Corps of Engineers issues bypass permit, so lawsuit will be filed
This week the West Fayetteville Bypass issue has arrived at a significant turning point. Fayette County has obtained a permit under Clean Water Act (CWA) for the road project. Therefore, the West Fayetteville Bypass Coalition has initiated the first steps within the federal court system to stop the project as planned.
When they first learned the details of the proposed alignment of Phase II of this road, the impacted property owners tried everything they could to find the logic in this planning process. For many of those homeowners, planning for the road was well under way before they had ever heard of this project.
It turns out that inclusion of this roadway in the list of projects in the 2004 SPLOST was like a government-run scam, a bait-and-switch.
They said, “If you don’t like the traffic problems in Fayetteville, vote for the new tax and we will fix it.” Just enough votes bought that argument and we are paying for it now.
If you voted yes for that first SPLOST you probably assumed that if the county was going to build a bypass it would really relieve traffic congestion in downtown Fayetteville. But the scam worked well as their road plan has a permit and not once has there been any evidence that traffic will really be diverted away from Fayetteville.
Their scam continues as they now are calling it “Veterans Parkway.” In my opinion, that is one of the most dishonorable things that has ever happened to me as a Vietnam veteran.
They could find many projects that would really honor the veterans of this country but instead they choose a deceptive road that benefits only developers, destroys natural beauty of the county and all at the expense of the taxpayers. Clearly they hope adding “Veterans” to the name will make you think twice before you object to this disaster of a project; after all it is for our veterans. What a bunch of — you pick the right word.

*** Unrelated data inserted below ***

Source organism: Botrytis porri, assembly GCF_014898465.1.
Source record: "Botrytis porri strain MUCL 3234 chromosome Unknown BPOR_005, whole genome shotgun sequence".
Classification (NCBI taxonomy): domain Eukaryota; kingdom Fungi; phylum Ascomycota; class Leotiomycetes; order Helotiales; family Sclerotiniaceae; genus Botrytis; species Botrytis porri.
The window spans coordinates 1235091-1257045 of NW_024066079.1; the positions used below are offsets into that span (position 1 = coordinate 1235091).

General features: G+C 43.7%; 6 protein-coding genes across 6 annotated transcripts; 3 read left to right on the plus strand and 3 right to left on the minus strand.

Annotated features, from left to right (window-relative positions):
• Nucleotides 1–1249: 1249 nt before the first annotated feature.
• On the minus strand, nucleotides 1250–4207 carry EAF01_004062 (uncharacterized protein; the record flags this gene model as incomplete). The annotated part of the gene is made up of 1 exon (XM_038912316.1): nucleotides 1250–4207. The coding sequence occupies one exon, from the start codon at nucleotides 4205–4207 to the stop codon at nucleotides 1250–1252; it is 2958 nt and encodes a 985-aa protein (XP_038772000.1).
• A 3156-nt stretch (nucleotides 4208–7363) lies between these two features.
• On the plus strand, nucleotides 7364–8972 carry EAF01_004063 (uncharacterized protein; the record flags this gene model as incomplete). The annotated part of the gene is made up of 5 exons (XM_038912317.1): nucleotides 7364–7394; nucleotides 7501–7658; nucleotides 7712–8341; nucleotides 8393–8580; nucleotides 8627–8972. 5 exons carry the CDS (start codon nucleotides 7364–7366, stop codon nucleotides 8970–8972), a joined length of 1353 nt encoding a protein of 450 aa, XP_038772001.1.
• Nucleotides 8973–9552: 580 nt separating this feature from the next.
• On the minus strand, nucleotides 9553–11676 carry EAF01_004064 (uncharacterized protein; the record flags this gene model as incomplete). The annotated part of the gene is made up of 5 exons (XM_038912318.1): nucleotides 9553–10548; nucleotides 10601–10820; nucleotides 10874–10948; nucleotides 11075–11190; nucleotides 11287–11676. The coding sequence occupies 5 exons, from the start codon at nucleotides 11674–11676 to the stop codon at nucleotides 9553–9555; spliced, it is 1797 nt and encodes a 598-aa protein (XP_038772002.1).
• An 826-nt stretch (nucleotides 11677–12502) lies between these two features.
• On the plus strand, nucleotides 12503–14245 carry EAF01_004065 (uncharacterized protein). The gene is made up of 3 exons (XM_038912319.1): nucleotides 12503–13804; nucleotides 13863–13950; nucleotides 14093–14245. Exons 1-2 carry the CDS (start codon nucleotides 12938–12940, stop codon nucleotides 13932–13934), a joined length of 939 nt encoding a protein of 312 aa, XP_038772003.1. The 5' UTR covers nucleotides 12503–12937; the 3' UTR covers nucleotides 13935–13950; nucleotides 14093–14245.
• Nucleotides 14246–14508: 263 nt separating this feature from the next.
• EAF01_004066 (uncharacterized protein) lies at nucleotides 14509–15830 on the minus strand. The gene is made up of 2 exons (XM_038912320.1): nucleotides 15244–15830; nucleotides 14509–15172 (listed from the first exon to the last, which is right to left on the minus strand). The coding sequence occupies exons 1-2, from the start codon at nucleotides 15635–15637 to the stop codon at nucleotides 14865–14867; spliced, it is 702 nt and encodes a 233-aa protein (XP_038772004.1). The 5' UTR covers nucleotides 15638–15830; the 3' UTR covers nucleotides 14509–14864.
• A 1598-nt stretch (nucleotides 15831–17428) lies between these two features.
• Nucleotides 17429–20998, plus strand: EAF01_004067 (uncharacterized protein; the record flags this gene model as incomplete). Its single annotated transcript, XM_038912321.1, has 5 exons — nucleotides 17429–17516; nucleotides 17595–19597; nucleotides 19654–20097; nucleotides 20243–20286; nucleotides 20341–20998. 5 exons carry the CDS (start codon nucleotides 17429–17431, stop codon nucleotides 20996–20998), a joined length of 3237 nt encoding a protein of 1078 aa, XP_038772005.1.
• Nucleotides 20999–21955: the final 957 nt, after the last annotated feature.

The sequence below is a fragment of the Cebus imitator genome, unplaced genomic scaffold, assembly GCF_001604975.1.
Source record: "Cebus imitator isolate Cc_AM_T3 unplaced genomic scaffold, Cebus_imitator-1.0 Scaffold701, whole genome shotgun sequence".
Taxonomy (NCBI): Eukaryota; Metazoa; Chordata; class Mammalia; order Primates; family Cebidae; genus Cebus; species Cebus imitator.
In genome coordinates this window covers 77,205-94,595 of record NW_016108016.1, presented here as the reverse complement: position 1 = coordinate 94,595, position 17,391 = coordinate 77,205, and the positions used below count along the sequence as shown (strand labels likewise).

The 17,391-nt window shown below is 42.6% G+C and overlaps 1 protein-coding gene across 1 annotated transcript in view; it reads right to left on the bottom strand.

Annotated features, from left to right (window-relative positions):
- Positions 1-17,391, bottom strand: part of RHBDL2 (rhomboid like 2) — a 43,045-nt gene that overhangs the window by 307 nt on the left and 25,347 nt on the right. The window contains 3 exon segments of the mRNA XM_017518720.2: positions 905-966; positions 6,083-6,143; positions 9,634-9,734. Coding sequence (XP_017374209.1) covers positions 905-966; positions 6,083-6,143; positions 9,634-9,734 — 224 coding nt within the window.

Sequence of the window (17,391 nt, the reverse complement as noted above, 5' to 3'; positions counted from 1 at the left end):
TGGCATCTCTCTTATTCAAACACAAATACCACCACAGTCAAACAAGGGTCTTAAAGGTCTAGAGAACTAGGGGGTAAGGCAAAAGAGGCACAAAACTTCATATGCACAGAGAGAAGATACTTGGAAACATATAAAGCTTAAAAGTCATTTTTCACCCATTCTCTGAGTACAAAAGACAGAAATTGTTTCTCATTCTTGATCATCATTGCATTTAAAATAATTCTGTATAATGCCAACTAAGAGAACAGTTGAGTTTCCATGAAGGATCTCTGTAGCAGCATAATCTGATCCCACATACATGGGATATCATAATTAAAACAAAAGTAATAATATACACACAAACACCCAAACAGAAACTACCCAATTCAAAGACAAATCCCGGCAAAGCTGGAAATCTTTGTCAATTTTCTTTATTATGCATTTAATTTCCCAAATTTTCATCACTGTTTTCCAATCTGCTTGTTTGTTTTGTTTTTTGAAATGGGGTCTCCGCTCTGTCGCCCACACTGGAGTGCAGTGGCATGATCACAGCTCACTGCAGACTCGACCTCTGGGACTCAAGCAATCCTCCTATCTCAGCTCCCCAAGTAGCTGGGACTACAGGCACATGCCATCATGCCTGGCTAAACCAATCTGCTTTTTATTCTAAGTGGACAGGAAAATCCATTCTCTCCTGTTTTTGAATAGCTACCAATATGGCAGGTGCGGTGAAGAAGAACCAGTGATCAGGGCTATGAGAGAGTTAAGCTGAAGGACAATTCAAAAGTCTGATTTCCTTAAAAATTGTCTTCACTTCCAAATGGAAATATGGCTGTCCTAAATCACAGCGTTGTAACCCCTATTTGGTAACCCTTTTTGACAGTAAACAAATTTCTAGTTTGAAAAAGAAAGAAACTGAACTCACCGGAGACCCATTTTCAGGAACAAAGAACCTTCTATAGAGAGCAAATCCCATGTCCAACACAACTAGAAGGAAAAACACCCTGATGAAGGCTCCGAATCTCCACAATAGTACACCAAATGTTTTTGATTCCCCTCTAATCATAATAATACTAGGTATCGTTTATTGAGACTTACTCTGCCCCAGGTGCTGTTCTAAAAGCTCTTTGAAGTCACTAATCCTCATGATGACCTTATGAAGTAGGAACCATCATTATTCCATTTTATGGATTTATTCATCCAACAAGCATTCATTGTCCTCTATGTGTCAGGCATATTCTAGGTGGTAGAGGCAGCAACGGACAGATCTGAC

In November of 2008, the commissioners heard from a lot of citizens who urged them to take a fresh look at the plan as something was not right. It has been two years since we have tried to get the county commissioners to respond and still nothing to answer the question of “why here?” Instead the response was either silence or total disdain. As it became apparent that the county didn’t care what anyone thought, it followed that stronger action by those citizens might become necessary.
Earlier this year, despite all of the information about how wrong this project was, the county applied for a CWA permit to build the road. It took seven months but finally the Corps issued a permit.
Just a few years ago, the Corps of Engineers and the Environmental Protection Agency would not have issued this permit. Evidently, somewhere along the way, the procedures used to implement the CWA have changed and now the federal reviewers no longer include a requirement that the applicant (Fayette County) provide evidence that there is a real purpose and need for a project. All our government officials have to do is say they want a road and the federal officials will not question why before they issue a permit.
That leaves only two options for the homeowners: let the county do what they want and lose their homes or take legal action. So federal court will soon be contacting the county and the legal struggle starts.
The Coalition’s expectation is that the court will find that the CWA has been violated and order the Corps and Fayette County to revisit the entire plan. In other words, start over just as we recommended two years ago.
[Dennis Chase, now retired, was a fish and wildlife biologist with the U. S. Fish and Wildlife Service for more than 26 years. Since retiring, he has worked as a consultant for Fayette County on environmental concerns, is a volunteer with the Line Creek Association of Fayette County, and has published numerous newspaper columns.]